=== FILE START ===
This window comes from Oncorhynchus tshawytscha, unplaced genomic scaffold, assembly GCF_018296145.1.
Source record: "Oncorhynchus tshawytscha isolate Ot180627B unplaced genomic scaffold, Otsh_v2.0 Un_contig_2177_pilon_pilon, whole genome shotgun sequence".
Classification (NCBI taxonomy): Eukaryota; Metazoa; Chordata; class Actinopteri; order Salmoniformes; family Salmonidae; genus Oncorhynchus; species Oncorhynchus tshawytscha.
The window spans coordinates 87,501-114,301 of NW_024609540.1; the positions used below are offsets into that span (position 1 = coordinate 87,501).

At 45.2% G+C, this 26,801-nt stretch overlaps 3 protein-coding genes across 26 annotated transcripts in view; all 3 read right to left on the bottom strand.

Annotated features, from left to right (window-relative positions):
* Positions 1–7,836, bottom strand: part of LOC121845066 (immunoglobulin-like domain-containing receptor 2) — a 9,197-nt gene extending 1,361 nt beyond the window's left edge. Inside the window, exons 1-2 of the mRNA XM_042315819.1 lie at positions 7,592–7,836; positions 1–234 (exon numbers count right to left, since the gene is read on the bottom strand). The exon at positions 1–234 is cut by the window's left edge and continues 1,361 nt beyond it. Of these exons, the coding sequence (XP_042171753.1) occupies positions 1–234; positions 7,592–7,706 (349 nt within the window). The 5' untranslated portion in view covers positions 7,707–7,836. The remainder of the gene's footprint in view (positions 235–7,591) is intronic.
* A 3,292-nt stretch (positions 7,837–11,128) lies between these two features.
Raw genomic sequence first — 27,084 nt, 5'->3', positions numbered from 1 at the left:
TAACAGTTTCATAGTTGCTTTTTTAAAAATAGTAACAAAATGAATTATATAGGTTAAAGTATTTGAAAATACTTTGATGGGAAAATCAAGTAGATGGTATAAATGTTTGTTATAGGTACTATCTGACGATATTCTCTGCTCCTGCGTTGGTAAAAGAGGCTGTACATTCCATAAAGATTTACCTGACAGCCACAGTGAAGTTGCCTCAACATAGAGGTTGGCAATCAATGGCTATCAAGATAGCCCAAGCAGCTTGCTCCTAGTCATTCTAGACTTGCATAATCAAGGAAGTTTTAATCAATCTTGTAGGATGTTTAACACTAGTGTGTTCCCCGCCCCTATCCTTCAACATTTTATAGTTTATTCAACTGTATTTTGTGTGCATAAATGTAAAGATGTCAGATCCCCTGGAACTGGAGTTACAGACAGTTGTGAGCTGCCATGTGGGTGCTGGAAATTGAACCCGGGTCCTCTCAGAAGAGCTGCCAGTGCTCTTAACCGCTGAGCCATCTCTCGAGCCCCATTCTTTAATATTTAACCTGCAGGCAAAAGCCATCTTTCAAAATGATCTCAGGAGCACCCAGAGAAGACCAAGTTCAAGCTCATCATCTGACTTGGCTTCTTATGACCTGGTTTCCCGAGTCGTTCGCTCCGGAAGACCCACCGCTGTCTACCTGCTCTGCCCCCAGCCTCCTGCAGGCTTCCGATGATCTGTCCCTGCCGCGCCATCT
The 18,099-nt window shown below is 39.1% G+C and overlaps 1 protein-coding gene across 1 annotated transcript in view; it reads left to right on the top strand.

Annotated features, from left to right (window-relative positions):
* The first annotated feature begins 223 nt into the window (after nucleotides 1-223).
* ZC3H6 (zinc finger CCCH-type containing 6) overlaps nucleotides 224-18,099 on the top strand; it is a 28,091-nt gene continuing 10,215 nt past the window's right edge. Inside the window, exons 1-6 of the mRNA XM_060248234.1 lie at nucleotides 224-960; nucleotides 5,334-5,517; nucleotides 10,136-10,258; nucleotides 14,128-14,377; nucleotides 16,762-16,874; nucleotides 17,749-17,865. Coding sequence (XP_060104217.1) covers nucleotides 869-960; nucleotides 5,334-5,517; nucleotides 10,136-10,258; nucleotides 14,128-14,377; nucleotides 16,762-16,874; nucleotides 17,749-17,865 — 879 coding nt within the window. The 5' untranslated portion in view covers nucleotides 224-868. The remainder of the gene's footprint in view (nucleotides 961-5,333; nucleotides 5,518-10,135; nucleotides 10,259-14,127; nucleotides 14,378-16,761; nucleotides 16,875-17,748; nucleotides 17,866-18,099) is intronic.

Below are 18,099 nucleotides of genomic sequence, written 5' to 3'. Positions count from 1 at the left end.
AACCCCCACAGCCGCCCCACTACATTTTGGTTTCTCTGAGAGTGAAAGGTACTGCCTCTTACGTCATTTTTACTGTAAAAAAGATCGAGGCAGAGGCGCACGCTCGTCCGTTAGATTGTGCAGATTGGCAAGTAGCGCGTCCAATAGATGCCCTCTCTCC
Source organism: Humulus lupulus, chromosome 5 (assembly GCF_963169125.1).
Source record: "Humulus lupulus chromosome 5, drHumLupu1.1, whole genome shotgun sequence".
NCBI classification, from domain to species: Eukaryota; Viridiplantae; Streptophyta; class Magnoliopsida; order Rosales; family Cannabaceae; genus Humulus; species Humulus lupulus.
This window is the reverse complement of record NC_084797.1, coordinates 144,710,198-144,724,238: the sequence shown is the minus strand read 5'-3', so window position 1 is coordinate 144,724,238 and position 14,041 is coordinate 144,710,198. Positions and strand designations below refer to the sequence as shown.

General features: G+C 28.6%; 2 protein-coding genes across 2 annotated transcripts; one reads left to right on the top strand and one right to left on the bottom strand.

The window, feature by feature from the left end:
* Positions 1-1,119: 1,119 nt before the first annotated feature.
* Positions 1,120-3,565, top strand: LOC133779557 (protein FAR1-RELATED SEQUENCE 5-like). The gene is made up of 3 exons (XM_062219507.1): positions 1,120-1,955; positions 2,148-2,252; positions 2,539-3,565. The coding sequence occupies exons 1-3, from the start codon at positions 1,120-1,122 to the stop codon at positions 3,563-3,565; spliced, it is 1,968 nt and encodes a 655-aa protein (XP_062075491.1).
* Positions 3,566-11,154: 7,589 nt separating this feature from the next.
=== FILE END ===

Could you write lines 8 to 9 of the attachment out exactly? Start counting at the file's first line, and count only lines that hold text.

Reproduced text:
* A 3,292-nt stretch (positions 7,837–11,128) lies between these two features.
Raw genomic sequence first — 27,084 nt, 5'->3', positions numbered from 1 at the left: